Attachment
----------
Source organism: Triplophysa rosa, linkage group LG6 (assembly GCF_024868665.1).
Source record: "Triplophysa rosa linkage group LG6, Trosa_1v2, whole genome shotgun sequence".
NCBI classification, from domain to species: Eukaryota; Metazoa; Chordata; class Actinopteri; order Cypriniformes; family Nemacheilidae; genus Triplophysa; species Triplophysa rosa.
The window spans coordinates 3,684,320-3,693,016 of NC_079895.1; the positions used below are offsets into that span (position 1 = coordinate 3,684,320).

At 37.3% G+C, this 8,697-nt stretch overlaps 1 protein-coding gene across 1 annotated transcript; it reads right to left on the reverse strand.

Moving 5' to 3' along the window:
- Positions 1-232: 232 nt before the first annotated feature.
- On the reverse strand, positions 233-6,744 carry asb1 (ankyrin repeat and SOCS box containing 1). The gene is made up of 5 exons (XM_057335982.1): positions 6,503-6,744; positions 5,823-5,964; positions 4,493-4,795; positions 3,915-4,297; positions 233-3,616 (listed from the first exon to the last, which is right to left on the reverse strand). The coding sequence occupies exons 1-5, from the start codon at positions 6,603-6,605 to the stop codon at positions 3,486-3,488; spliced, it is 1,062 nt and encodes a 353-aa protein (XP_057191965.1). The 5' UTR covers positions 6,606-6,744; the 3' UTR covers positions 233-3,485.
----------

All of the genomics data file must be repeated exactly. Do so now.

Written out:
Source organism: Triplophysa rosa, linkage group LG6 (assembly GCF_024868665.1).
Source record: "Triplophysa rosa linkage group LG6, Trosa_1v2, whole genome shotgun sequence".
NCBI classification, from domain to species: Eukaryota; Metazoa; Chordata; class Actinopteri; order Cypriniformes; family Nemacheilidae; genus Triplophysa; species Triplophysa rosa.
The window spans coordinates 3,684,320-3,693,016 of NC_079895.1; the positions used below are offsets into that span (position 1 = coordinate 3,684,320).

At 37.3% G+C, this 8,697-nt stretch overlaps 1 protein-coding gene across 1 annotated transcript; it reads right to left on the reverse strand.

Moving 5' to 3' along the window:
- Positions 1-232: 232 nt before the first annotated feature.
- On the reverse strand, positions 233-6,744 carry asb1 (ankyrin repeat and SOCS box containing 1). The gene is made up of 5 exons (XM_057335982.1): positions 6,503-6,744; positions 5,823-5,964; positions 4,493-4,795; positions 3,915-4,297; positions 233-3,616 (listed from the first exon to the last, which is right to left on the reverse strand). The coding sequence occupies exons 1-5, from the start codon at positions 6,603-6,605 to the stop codon at positions 3,486-3,488; spliced, it is 1,062 nt and encodes a 353-aa protein (XP_057191965.1). The 5' UTR covers positions 6,606-6,744; the 3' UTR covers positions 233-3,485.